Some cases look a lot more important at first glance than what they turn out to be. Case in point, today’s decision in Fort Bend County, Texas v. Davis, Case No. 18-525 (U.S. Sup. Ct. June 3, 2019). The Court’s holding was that Title VII’s charge-filing requirement is not jurisdictional. In the end, however, the holding largely means that the requirement is still a defense, but it is one that must be asserted and pursued by the defendant.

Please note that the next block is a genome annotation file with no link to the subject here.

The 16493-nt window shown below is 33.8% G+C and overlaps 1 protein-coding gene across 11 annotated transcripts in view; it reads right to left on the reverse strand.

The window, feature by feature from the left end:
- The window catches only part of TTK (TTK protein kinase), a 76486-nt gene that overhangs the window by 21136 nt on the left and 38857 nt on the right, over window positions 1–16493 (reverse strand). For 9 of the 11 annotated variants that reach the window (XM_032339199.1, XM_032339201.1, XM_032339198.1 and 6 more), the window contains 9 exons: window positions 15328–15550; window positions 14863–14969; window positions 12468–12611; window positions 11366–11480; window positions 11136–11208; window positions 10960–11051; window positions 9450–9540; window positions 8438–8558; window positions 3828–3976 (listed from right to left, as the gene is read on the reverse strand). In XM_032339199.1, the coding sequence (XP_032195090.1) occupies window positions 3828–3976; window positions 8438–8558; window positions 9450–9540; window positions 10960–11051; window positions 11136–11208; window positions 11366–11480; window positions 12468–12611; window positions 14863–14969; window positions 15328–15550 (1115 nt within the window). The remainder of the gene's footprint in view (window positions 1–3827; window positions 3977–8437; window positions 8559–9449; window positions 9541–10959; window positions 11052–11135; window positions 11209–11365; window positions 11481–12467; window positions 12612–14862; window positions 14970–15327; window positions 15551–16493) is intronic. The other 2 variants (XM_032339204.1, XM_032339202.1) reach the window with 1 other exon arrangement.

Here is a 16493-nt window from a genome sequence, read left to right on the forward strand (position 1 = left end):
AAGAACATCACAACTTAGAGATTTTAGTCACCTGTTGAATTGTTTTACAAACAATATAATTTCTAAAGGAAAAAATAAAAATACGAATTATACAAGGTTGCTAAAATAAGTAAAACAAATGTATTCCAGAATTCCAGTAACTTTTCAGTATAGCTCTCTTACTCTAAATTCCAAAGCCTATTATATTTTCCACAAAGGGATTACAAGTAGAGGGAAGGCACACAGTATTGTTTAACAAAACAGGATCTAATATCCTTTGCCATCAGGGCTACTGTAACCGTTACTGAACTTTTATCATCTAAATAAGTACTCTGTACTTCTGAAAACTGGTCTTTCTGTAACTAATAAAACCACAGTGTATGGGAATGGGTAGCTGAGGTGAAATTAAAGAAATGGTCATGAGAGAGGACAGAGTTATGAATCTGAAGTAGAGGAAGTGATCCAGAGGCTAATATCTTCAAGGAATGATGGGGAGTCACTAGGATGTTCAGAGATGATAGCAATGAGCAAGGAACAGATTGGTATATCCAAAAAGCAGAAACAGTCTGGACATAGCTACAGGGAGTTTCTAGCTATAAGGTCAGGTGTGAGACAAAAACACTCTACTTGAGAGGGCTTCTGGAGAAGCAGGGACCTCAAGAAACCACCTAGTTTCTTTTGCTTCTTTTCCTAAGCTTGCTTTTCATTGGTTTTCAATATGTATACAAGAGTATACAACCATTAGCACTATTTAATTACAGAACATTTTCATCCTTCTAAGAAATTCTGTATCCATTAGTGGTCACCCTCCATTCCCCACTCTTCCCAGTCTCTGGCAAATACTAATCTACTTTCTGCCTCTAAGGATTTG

The facts of the case were pretty straightforward. Lois Davis was an IT worker for Fort Bend County who complained of sexual harassment by her supervisor. After his resignation, she accused his successor of retaliating against her and filed a charge of discrimination with the Equal Employment Opportunity Commission (EEOC) complaining of sexual harassment and retaliation. Some time afterwards, she was scheduled to work on a Sunday. After the new supervisor refused her offer to trade shifts with a co-worker so she could attend church services, she was discharged. Davis then wrote “religion” by hand on an EEOC charge intake form, but she never formally amended her charge. After the EEOC issued its notice of right to sue, she filed suit under Title VII, alleging both retaliation and religious discrimination. Continue Reading